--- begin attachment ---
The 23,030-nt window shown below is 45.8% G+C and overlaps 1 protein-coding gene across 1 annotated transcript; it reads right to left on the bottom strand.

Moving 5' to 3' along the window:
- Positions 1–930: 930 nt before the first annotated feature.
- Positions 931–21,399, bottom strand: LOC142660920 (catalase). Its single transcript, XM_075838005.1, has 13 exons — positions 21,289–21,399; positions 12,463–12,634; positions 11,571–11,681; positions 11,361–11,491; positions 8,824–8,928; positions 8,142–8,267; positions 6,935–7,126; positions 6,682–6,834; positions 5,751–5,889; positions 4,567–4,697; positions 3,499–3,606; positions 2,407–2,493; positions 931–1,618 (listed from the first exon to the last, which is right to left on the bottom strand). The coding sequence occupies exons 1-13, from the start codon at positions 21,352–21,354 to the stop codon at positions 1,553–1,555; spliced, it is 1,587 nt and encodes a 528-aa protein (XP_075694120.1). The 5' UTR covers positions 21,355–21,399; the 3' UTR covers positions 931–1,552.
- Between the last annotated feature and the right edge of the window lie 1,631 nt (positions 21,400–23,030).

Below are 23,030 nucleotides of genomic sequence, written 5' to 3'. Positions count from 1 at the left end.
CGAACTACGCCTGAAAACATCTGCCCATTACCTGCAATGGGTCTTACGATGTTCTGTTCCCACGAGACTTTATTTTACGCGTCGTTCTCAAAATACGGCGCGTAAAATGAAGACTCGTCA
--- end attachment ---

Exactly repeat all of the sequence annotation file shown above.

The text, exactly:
The 23,030-nt window shown below is 45.8% G+C and overlaps 1 protein-coding gene across 1 annotated transcript; it reads right to left on the bottom strand.

Moving 5' to 3' along the window:
- Positions 1–930: 930 nt before the first annotated feature.
- Positions 931–21,399, bottom strand: LOC142660920 (catalase). Its single transcript, XM_075838005.1, has 13 exons — positions 21,289–21,399; positions 12,463–12,634; positions 11,571–11,681; positions 11,361–11,491; positions 8,824–8,928; positions 8,142–8,267; positions 6,935–7,126; positions 6,682–6,834; positions 5,751–5,889; positions 4,567–4,697; positions 3,499–3,606; positions 2,407–2,493; positions 931–1,618 (listed from the first exon to the last, which is right to left on the bottom strand). The coding sequence occupies exons 1-13, from the start codon at positions 21,352–21,354 to the stop codon at positions 1,553–1,555; spliced, it is 1,587 nt and encodes a 528-aa protein (XP_075694120.1). The 5' UTR covers positions 21,355–21,399; the 3' UTR covers positions 931–1,552.
- Between the last annotated feature and the right edge of the window lie 1,631 nt (positions 21,400–23,030).

Below are 23,030 nucleotides of genomic sequence, written 5' to 3'. Positions count from 1 at the left end.
CGAACTACGCCTGAAAACATCTGCCCATTACCTGCAATGGGTCTTACGATGTTCTGTTCCCACGAGACTTTATTTTACGCGTCGTTCTCAAAATACGGCGCGTAAAATGAAGACTCGTCA